Time to pull the plug?
The prospect of bigger electricity bills saw an angry crowd lay siege to the headquarters of electricity supplier CLP Power last Wednesday.
Slogans were yelled and banners brandished at the building in Argyle Street, Mong Kok, in protest at CLP chairman Michael Kadoorie's warning the day before, at his company's annual general meeting, of a 'material' rise in tariffs over the next three years for customers in Kowloon, the New Territories and Lantau.
In other words, 80 per cent of the city's population were going to see their electricity bills soar.
Kadoorie claimed the increases were the 'inevitable' consequence of the government's clean-energy policy, which would require the company to import more gas from the mainland and pay more for it.
The chairman's warning that the 40 per cent increase in CLP's fuel bill would 'materially' affect prices of electricity for its customers not only infuriated the protesters, it raised concerns among legislators, academics and green groups and resurrected calls for the government to break up the duopoly of CLP and Hongkong Electric that has supplied all of Hong Kong's electricity for more than a century.
CLP chief executive Andrew Brandler countered that it was the clean-energy policy forcing the companies' hands and called on the government to properly explain the new rules to the public, and their consequences.
'We were told by the government to source gas from the mainland and double the use of it by 2015, but we have been blamed for higher tariffs,' Brandler said. 'The mainland is not going to sell cheap gas to Hong Kong.'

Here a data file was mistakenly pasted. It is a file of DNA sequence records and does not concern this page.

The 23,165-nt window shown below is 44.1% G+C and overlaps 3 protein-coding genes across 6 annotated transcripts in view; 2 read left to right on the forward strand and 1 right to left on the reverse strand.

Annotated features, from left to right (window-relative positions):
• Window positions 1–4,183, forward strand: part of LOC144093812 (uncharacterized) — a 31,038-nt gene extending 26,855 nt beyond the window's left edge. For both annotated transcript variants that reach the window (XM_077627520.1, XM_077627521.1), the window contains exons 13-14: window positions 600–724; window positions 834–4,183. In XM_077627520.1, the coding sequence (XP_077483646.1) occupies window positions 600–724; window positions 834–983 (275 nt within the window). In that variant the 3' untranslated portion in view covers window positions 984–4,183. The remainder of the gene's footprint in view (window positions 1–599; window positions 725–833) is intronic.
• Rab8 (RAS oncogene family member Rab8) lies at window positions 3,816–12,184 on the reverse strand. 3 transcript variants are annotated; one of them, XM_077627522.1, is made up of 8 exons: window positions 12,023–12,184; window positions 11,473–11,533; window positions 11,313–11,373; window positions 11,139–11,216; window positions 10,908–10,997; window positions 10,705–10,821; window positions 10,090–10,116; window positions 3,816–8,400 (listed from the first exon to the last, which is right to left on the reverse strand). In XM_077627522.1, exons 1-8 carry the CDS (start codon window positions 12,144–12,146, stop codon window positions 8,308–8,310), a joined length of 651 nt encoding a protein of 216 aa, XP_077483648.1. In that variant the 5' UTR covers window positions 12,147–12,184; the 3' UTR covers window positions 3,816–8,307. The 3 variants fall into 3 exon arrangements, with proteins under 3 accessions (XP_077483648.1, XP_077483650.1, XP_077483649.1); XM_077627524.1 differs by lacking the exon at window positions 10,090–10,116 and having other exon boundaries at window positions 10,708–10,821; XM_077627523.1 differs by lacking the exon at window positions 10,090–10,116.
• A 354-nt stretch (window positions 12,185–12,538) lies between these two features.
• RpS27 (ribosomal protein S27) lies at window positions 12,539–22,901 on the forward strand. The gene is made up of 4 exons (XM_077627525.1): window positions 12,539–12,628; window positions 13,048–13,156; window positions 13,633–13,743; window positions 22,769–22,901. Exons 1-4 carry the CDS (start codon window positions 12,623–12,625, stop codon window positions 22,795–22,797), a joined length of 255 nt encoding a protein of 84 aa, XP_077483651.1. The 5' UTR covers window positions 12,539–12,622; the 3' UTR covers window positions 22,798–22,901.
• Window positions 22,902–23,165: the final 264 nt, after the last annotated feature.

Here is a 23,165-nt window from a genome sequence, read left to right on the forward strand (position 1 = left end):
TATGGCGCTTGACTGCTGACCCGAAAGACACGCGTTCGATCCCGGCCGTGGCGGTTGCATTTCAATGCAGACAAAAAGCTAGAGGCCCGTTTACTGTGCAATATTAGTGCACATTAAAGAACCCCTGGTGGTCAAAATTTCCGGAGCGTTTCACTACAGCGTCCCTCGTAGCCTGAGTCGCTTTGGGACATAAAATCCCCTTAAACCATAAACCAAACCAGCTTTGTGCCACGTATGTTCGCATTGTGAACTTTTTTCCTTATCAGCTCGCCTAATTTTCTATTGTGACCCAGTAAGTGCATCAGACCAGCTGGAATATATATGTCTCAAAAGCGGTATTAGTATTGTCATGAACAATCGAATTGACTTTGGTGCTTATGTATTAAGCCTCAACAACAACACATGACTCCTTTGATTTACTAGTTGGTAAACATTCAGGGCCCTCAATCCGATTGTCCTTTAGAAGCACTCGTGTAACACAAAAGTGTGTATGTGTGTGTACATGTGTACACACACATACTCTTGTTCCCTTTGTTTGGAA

CLP said the gas contract with the mainland's oil firms, including PetroChina, would be 40 per cent higher than the rates paid for the current mainland gas supply. That comes from Yacheng, off Hainan, but it is depleting and is expected to run out within the next couple of years. The price of Yacheng gas (see table) was set 20 years ago, according to a contract between Capco, a CLP joint venture, and China National Offshore Oil Corp, at a price around only one third of what other importers pay.
According to an agreement between the Hong Kong and central governments, PetroChina will import gas from Turkmenistan for export to Hong Kong at prices which Brandler said would be linked to international levels.
Meanwhile, by 2015, CLP and Hongkong Electric are required to cut their emissions by up to 64 per cent from 2010 levels.
By 2020, a proposed climate-change strategy will require a change in the sources of power, with 50 per cent of energy to be derived from nuclear, up from 22 per cent in 2010; 40 per cent will have to come from gas, up from 31 per cent; and less than 10 per cent from coal, down sharply from 47 per cent at present; plus about three per cent in renewable sources.
One option to resolve the tariff dispute is to readjust the emission reduction targets, according to Dr Ngan Hon-wah, from the Department of Electrical Engineering of Hong Kong Polytechnic University, who specialises in reforms of the power market.
'The dilemma we are facing now is about clean energy and power bills. It is like you are requesting to ride a Rolls-Royce but wanting to pay only the price for a Toyota. This is impractical,' he said.